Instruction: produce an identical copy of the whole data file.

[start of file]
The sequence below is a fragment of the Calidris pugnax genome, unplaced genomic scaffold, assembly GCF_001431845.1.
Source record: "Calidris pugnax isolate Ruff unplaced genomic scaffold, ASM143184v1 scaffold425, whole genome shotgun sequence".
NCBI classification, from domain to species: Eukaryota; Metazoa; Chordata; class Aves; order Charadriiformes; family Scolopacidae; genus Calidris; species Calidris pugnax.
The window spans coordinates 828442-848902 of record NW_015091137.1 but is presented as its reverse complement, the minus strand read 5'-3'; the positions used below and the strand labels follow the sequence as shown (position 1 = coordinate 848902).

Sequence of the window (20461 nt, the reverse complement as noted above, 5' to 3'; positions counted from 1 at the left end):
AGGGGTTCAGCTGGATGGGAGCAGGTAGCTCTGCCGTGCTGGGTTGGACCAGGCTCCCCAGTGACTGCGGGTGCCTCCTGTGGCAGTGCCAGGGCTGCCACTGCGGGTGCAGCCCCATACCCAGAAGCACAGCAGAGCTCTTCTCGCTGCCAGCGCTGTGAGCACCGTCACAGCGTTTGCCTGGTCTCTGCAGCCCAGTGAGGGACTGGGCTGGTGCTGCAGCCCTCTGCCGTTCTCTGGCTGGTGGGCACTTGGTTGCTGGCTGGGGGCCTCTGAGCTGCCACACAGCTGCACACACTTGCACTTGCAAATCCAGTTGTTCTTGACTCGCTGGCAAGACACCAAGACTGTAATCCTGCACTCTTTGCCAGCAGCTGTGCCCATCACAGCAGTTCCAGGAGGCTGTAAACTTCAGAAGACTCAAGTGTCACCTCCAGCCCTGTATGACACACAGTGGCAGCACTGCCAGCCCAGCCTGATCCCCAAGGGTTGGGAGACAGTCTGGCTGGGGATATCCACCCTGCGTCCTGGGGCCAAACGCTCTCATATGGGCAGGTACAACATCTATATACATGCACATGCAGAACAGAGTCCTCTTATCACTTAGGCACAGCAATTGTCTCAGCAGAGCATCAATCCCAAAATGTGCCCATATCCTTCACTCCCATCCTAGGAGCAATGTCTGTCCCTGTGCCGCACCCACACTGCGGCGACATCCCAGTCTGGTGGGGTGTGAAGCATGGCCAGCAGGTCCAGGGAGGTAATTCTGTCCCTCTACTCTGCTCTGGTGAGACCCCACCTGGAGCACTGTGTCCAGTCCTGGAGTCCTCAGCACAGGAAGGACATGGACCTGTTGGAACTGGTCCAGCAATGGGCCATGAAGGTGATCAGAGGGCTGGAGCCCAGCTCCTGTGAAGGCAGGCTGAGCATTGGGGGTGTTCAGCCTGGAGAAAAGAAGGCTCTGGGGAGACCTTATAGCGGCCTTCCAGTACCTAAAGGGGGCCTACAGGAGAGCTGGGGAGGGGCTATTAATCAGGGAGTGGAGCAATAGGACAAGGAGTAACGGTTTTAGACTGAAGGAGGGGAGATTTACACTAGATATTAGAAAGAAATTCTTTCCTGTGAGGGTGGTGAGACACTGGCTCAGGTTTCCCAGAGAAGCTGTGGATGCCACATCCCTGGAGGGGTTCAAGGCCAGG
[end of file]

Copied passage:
The sequence below is a fragment of the Calidris pugnax genome, unplaced genomic scaffold, assembly GCF_001431845.1.
Source record: "Calidris pugnax isolate Ruff unplaced genomic scaffold, ASM143184v1 scaffold425, whole genome shotgun sequence".
NCBI classification, from domain to species: Eukaryota; Metazoa; Chordata; class Aves; order Charadriiformes; family Scolopacidae; genus Calidris; species Calidris pugnax.
The window spans coordinates 828442-848902 of record NW_015091137.1 but is presented as its reverse complement, the minus strand read 5'-3'; the positions used below and the strand labels follow the sequence as shown (position 1 = coordinate 848902).

Sequence of the window (20461 nt, the reverse complement as noted above, 5' to 3'; positions counted from 1 at the left end):
AGGGGTTCAGCTGGATGGGAGCAGGTAGCTCTGCCGTGCTGGGTTGGACCAGGCTCCCCAGTGACTGCGGGTGCCTCCTGTGGCAGTGCCAGGGCTGCCACTGCGGGTGCAGCCCCATACCCAGAAGCACAGCAGAGCTCTTCTCGCTGCCAGCGCTGTGAGCACCGTCACAGCGTTTGCCTGGTCTCTGCAGCCCAGTGAGGGACTGGGCTGGTGCTGCAGCCCTCTGCCGTTCTCTGGCTGGTGGGCACTTGGTTGCTGGCTGGGGGCCTCTGAGCTGCCACACAGCTGCACACACTTGCACTTGCAAATCCAGTTGTTCTTGACTCGCTGGCAAGACACCAAGACTGTAATCCTGCACTCTTTGCCAGCAGCTGTGCCCATCACAGCAGTTCCAGGAGGCTGTAAACTTCAGAAGACTCAAGTGTCACCTCCAGCCCTGTATGACACACAGTGGCAGCACTGCCAGCCCAGCCTGATCCCCAAGGGTTGGGAGACAGTCTGGCTGGGGATATCCACCCTGCGTCCTGGGGCCAAACGCTCTCATATGGGCAGGTACAACATCTATATACATGCACATGCAGAACAGAGTCCTCTTATCACTTAGGCACAGCAATTGTCTCAGCAGAGCATCAATCCCAAAATGTGCCCATATCCTTCACTCCCATCCTAGGAGCAATGTCTGTCCCTGTGCCGCACCCACACTGCGGCGACATCCCAGTCTGGTGGGGTGTGAAGCATGGCCAGCAGGTCCAGGGAGGTAATTCTGTCCCTCTACTCTGCTCTGGTGAGACCCCACCTGGAGCACTGTGTCCAGTCCTGGAGTCCTCAGCACAGGAAGGACATGGACCTGTTGGAACTGGTCCAGCAATGGGCCATGAAGGTGATCAGAGGGCTGGAGCCCAGCTCCTGTGAAGGCAGGCTGAGCATTGGGGGTGTTCAGCCTGGAGAAAAGAAGGCTCTGGGGAGACCTTATAGCGGCCTTCCAGTACCTAAAGGGGGCCTACAGGAGAGCTGGGGAGGGGCTATTAATCAGGGAGTGGAGCAATAGGACAAGGAGTAACGGTTTTAGACTGAAGGAGGGGAGATTTACACTAGATATTAGAAAGAAATTCTTTCCTGTGAGGGTGGTGAGACACTGGCTCAGGTTTCCCAGAGAAGCTGTGGATGCCACATCCCTGGAGGGGTTCAAGGCCAGG